279. Asian America's Aging
Belinda Kong T  11:30 - 12:55
TH 11:30 - 12:55
Mass-McKeen Study
Asian American literature is dominated by voices of youth: the child narrator and the "bildungsroman" genre have long been used by writers to tell not only personal coming-of-age stories but also that of Asian America itself, as a relative newcomer into the American nation-state and its cultural landscape. Focuses instead on the latecoming figure of the aged narrator in recent Asian American fiction, who constellates themes of dislocation and reclamation, memory, and the body rather than those of maturation and heritage. Explores old age as a vehicle for engaging contemporary issues of globalization and diaspora; historical trauma and cultural memory; life and biopolitics. Examines these works within the paradigm of transnational Asian America, which goes beyond the United States as geographical frame to shed light on the new diasporic identities and cultural politics emerging from twentieth-century global transits. Note: This course fulfills the literature of the Americas requirement for English majors.
280. The Animal and the Human
Hilary Thompson T  1:00 - 2:25
TH 1:00 - 2:25
Adams-208
Considers the changing philosophical and political significance of representations of the animal and of human/animal interactions in modern and contemporary literature. Focuses on global fiction and investigates the role of the animal in the theories and philosophies of psychoanalysis, biopolitics, shamanism, and animism.
282. Introduction to Literary and Cultural Theory
Aaron Kitch M  2:30 - 3:55
W  2:30 - 3:55
Mass-Faculty Room
Explores a range of critical methodologies that enhance our understanding of literature and allow us to question some presumptions about literary authorship, textual production, and the reading experience. Examines fundamental relations between subject and object, the sensuous and the conceptual, and the universal and particular. Without privileging any particular critical paradigm, engages modes of interpretation associated with Marxism, feminism, psychoanalysis, poststructuralism, and cultural studies. Representative literary works read, less to label them as responsive to one or another theoretical paradigm than to consider how they “speak theory” in their own right. Authors include Aristotle, Shakespeare, Marx, Freud, Derrida, Foucault, Woolf, and Agamben.
284. Reading "Uncle Tom's Cabin"
Tess Chakkalakal T  2:30 - 3:55
TH 2:30 - 3:55
Mass-Faculty Room
Introduces students to the controversial history of reader responses to Harriet Beecher Stowe’s 1852 antislavery novel, "Uncle Tom’s Cabin." Students engage with various theoretical approaches—reader response theory, feminist, African Americanist, and historicist—to the novel, then turn to the novel itself and produce their own literary interpretation. In order to do so, students examine the conditions of the novel’s original production. By visiting various historic locations, the Stowe House on Federal Street, the First Parish on Maine Street, Special Collections of the Hawthorne-Longfellow Library, students compare the novel’s original historical context to the history that the novel produced. Aside from reading Stowe’s antislavery fiction, students also read works produced with and against "Uncle Tom’s Cabin."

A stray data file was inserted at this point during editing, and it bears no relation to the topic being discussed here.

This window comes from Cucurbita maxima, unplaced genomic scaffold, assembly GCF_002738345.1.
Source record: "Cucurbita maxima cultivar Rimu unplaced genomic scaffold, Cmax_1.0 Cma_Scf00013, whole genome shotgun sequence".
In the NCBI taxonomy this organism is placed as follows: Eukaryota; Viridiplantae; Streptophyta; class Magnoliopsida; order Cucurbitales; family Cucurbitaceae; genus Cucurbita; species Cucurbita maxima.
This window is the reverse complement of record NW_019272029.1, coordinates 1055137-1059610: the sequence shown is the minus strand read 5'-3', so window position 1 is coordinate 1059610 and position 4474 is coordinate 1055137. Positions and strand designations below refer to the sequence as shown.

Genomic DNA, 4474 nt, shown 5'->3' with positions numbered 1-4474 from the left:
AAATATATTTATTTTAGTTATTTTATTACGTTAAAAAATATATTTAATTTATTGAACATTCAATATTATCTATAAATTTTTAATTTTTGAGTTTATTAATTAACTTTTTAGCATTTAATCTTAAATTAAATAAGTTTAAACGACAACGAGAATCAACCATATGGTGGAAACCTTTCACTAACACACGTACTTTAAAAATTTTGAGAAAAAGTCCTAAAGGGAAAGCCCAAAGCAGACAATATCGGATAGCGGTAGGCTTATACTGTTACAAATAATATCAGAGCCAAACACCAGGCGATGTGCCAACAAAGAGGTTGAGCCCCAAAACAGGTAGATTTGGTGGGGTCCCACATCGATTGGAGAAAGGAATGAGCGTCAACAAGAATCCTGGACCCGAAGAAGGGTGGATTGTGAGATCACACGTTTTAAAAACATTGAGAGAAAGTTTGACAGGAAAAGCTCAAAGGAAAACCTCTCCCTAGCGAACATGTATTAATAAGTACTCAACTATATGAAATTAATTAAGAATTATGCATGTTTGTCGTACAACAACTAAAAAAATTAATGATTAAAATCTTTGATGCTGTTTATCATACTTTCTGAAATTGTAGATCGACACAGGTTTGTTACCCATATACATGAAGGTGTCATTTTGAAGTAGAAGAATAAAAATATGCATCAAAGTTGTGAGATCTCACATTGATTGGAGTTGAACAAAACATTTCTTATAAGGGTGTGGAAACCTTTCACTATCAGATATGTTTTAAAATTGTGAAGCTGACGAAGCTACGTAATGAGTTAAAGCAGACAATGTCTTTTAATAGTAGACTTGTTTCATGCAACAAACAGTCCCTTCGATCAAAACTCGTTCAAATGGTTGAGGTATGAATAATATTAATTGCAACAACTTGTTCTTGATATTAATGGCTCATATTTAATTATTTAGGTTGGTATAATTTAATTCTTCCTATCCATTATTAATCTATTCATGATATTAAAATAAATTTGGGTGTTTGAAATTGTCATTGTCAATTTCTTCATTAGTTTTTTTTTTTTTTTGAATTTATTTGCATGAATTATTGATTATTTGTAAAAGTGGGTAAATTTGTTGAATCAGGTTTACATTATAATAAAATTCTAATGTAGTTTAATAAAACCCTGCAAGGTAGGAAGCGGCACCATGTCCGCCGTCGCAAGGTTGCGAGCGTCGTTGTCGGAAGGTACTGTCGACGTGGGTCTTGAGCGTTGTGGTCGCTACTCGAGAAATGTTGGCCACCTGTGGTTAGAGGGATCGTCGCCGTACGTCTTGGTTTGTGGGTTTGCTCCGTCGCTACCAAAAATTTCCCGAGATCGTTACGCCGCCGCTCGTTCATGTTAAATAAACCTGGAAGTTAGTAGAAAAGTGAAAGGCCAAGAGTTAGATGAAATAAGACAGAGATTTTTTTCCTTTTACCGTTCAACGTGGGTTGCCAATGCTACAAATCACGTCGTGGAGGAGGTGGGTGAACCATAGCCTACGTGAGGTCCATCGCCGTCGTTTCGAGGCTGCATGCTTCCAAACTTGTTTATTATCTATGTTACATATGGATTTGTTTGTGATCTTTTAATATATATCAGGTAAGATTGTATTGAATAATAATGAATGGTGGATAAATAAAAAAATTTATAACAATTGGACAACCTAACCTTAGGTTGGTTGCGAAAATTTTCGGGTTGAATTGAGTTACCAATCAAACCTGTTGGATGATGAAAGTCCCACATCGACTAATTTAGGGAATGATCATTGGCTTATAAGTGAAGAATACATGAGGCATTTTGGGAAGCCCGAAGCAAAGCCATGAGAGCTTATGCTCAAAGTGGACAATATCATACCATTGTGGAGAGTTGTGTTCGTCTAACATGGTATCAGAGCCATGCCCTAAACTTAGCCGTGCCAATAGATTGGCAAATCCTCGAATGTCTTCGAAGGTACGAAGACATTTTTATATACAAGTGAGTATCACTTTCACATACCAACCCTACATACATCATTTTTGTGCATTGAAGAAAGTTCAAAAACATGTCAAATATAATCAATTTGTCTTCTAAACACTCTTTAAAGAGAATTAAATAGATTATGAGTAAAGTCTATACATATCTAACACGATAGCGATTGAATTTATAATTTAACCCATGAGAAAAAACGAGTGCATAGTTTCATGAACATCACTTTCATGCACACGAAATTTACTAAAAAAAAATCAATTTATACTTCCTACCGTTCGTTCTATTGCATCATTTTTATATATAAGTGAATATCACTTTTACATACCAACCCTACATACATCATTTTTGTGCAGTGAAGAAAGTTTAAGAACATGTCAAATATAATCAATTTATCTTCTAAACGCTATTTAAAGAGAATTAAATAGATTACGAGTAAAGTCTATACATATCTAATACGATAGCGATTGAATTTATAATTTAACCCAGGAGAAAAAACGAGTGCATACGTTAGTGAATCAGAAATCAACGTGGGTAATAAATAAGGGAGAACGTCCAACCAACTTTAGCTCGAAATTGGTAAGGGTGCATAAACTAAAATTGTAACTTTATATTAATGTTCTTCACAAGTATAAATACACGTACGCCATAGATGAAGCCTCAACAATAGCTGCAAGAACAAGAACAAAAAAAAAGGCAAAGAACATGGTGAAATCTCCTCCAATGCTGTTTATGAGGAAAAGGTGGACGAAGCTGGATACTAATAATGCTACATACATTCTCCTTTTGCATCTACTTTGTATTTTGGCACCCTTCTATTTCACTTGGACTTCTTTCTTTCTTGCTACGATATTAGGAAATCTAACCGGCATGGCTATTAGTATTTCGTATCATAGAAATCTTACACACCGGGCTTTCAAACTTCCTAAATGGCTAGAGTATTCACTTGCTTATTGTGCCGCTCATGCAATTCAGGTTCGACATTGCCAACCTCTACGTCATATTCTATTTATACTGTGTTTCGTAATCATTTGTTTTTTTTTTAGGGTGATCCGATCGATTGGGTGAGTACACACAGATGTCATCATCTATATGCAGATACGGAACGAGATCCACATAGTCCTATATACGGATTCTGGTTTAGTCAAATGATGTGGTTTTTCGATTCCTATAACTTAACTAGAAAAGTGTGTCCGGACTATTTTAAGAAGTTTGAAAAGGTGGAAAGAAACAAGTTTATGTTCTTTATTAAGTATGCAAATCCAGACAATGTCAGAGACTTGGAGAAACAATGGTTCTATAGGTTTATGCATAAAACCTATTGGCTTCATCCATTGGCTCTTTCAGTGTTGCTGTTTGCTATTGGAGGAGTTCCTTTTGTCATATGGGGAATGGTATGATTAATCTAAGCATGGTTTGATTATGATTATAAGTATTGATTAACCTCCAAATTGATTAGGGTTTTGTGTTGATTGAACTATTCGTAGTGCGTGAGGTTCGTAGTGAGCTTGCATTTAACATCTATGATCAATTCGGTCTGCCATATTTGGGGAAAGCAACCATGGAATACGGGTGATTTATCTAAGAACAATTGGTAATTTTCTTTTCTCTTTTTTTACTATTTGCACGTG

314. Talking about Yourself in the Middle Ages
Mary Edsall M  10:00 - 11:25
W  10:00 - 11:25
Mass-McKeen Study
Examines a variety of autobiographical, biographical, and literary texts from Late Antiquity to the late Middle Ages. Considers how narrative genres and social constructions shaped how people wrote about life experience. Themes structuring discussion and research will include the impacts of orality and literacy on character depiction, self-fashioning through reading and memory practices, medieval principles of psychology, and the question of the discovery of the individual. Texts may include Augustine’s Confessions, The Memoirs of Guibert of Nogent, The Tristan Legend, the life of Saint Francis of Assisi, Christine de Pizan’s Vision, Richard Rolle’s Fire of Love, Chaucer’s House of Fame, the Showings of Julian of Norwich, and The Book of Margery Kempe. Note: This course fulfills the pre-1800 literature requirement for English majors.
335. Living in the Ruins
David Collings M  2:30 - 3:55
W  2:30 - 3:55
Mass-McKeen Study
Examines literature, primarily written after 1945, that depicts life in a world that is enduring, or has endured, a military, cultural, moral, or environmental disaster (such as global climate change). Discusses what transpires when time continues to pass but the future does not arrive, when the world renews itself only in marginal or unsuspected ways. Considers themes such as generalized and muted trauma; the possibilities of accepting or resisting global disarray; the estrangement of home or familiar histories; the radical disorientation of the self; and the adequacy of established literary genres to capture key themes. Discsses literary texts by such authors as Beckett, Levi, Abe, Dick, Ballard, Robinson, Coetzee, Sebald, Butler, and Boyle; movies such as "Children of Men"; and theoretical and critical writings on course themes.
338. Sex and the Word: Freud, Psychoanalysis, American Literature
Peter Coviello W  1:00 - 3:55Searles-127
An examination of one of the great theorists of intimacy and its vexations, and of the provision his works make—or might make—for the study of literature. Aims not to produce successfully “Freudian” readings of given texts, or to assign one or another of Freud’s categories of pathology to fictional characters, but to test what sort of purchase Freud’s varied investigations—of language and desire, of loss and transformation, and especially of the intricate relations of gender and sexuality to one another, and to the very experience of selfhood—might afford us in our encounter with the pleasures and problems of modern fiction. Authors will include Freud and many of his critics, as well as Henry James, Nella Larsen, Willa Cather, James Baldwin, and others. Note: This course fulfills the literature of the Americas requirement for English majors.